Anika Moa performing in Wellington, June 2010.
|Birth name||Anika Rose Moa|
|Born||21 May 1980|
Auckland, New Zealand
|Origin||Christchurch, New Zealand|
|Instruments||Guitar, percussion, keyboards|
|Labels||Warner Music NZ/ Atlantic|
Anika Rose Moa (born 21 May 1980) is a New Zealand recording artist and television presenter. After signing to Atlantic Records in the United States she released her debut album Thinking Room in 2001, aged 21. The album reached the top of the New Zealand Singles Chart and yielded four hit singles. Moa's music won the attention of record company executives after they heard a song she had sung at the Smokefree Rockquest while still a teenager.
Moa has been the subject of two documentaries by filmmaker Justin Pemberton: 3 Chords and the Truth: the Anika Moa Story (2003), recounting the story of her signing to Atlantic and the release of her first album, and In Bed With Anika Moa (2010).
- 1 Early life
- 2 Music
- 3 Television Work
- 4 Activism
- 5 Awards and nominations
- 6 Discography
- 7 References
- 8 External links
Moa signed a record deal with Warner Music in New Zealand and Atlantic Records in New York, where she recorded her first album Thinking Room on which is the track In The Morning which talks about her abortion in 2000. Moa grew homesick during her time in the United States, and became increasingly uncomfortable with the imagery used to promote her. In 2002 she returned to base herself in New Zealand.
She released her second album Stolen Hill on 1 August 2005, describing the album as "more sparse" and true to herself, compared to her first. The album was certified gold. She toured New Zealand in October of that year.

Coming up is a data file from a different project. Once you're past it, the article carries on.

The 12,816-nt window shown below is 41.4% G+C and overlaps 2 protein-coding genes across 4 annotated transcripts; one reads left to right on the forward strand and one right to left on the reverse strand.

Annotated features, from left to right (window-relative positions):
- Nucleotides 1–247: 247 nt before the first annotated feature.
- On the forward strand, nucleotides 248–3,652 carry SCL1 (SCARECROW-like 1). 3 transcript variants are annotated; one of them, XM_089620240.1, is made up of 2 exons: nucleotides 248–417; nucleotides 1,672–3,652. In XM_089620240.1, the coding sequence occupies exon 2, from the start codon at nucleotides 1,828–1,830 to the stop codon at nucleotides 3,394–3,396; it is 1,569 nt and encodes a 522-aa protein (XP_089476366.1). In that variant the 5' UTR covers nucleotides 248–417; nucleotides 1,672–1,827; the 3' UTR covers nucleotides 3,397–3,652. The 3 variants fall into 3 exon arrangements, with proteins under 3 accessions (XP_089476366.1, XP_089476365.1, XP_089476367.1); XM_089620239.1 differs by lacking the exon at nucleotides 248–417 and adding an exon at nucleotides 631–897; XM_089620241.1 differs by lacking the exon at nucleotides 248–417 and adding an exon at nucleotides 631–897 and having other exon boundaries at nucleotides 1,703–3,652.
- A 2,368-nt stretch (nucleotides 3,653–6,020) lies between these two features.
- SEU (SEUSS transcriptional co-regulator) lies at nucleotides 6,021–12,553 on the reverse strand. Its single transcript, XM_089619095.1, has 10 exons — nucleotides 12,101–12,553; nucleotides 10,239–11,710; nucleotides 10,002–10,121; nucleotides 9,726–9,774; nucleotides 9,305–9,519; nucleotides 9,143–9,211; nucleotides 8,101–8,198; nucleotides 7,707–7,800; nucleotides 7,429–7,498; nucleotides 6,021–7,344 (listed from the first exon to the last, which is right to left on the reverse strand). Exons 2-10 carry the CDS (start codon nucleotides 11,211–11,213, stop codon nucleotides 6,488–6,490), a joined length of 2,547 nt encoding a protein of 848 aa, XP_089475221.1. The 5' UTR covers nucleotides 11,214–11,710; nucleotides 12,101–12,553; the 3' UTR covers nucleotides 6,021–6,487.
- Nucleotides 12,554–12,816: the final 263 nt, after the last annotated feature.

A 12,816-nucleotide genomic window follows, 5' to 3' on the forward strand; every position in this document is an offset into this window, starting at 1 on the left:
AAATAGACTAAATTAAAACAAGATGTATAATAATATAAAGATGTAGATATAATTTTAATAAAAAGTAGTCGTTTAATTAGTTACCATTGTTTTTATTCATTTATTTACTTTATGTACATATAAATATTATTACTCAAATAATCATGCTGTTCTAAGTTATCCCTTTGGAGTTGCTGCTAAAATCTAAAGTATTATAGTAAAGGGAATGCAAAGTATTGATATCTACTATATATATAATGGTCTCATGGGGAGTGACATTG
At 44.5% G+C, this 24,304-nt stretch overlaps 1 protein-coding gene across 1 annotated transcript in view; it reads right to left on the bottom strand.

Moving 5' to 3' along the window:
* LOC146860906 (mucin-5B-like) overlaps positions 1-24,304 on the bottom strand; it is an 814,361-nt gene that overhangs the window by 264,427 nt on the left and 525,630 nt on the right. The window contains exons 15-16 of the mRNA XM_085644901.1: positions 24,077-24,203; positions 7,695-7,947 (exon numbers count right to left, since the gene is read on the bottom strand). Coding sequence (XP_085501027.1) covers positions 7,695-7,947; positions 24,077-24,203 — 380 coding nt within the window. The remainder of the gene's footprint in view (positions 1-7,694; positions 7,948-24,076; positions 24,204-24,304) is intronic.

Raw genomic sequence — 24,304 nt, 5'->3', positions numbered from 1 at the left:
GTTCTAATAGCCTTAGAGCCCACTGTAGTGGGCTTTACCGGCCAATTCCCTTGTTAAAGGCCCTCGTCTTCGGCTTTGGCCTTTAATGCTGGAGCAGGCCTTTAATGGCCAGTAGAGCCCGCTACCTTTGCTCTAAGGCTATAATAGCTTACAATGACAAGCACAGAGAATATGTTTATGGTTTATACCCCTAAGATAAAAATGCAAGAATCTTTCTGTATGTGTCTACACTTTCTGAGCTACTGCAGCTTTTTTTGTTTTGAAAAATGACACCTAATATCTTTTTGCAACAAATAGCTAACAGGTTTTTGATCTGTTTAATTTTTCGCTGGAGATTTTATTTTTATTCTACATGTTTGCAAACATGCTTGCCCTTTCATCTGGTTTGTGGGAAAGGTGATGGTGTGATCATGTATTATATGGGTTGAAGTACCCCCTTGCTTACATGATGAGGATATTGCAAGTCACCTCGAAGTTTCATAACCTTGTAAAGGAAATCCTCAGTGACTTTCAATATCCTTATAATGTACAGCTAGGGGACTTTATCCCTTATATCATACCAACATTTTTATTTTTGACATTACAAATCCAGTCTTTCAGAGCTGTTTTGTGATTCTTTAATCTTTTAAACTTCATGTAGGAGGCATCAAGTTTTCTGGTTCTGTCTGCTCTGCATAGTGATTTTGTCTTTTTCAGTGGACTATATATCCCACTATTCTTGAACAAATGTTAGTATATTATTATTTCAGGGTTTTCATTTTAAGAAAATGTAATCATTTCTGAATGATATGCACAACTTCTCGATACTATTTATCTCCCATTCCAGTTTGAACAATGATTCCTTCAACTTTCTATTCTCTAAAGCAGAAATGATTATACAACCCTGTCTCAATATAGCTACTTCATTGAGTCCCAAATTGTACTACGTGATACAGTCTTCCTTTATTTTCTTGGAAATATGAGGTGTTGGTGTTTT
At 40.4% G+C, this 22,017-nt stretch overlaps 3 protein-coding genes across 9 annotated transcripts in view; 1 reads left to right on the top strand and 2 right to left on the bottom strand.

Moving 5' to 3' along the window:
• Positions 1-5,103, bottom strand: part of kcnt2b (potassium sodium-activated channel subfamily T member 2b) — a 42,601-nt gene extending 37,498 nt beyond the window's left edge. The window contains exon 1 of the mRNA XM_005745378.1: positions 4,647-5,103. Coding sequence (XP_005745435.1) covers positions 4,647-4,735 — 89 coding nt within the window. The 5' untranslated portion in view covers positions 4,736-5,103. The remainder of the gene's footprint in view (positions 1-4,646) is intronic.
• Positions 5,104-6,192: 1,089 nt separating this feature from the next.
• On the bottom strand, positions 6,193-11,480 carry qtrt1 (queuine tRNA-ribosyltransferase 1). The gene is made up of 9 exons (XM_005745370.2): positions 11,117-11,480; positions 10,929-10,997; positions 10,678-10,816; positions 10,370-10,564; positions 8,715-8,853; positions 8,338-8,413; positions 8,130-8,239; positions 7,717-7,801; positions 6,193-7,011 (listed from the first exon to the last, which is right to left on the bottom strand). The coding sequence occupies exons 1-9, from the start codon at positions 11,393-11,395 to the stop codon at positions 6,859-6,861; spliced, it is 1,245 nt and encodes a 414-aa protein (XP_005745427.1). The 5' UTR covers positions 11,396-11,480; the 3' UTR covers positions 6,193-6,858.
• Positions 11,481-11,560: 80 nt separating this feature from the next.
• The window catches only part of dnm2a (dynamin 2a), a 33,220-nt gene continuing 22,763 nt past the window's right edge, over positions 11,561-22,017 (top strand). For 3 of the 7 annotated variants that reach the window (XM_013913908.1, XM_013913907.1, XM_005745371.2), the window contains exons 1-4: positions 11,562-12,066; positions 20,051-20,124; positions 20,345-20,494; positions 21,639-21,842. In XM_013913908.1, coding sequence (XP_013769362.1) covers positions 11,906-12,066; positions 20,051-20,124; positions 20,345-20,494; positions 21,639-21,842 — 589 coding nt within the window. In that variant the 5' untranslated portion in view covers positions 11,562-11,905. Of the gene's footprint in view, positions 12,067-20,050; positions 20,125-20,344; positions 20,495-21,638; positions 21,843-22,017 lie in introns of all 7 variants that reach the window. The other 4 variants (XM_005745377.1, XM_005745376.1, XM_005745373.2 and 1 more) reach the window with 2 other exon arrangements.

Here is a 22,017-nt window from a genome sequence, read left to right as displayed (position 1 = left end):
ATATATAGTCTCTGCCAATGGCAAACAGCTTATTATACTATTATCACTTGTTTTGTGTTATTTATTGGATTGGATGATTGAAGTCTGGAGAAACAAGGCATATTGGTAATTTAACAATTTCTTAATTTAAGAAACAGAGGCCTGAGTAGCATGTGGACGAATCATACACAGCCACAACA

2007–2012: In Swings the Tide, civil union and Love in Motion
In October 2007 Moa released her third studio album, In Swings The Tide, which went platinum and won a number of rave reviews. For the first time she was credited with producing the album alone. In 2009 The New Zealand Herald named Moa as one of the "Top 10 Kiwi music successes of the past 10 years".
Moa came out as openly lesbian in 2007, and entered into a civil union with Australian burlesque dancer Azaria Universe (Angela Fyfe) in February 2010. Fyfe became pregnant with twins in 2011. Fyfe was a major inspiration for Moa's fourth album, Love in Motion, which peaked at number four on the New Zealand Albums Chart after its release in March 2010. To support the album, Moa embarked on a nationwide tour from 21 October 2010 to 4 December.
2013: Peace of Mind, separation and Songs for Bubbas
In February 2013 Moa released Peace of Mind with Boh Runga and Hollie Smith. Around that time she and Azaria Universe separated, and have joint custody of their twins. In November 2013 she released a children's album titled Songs for Bubbas.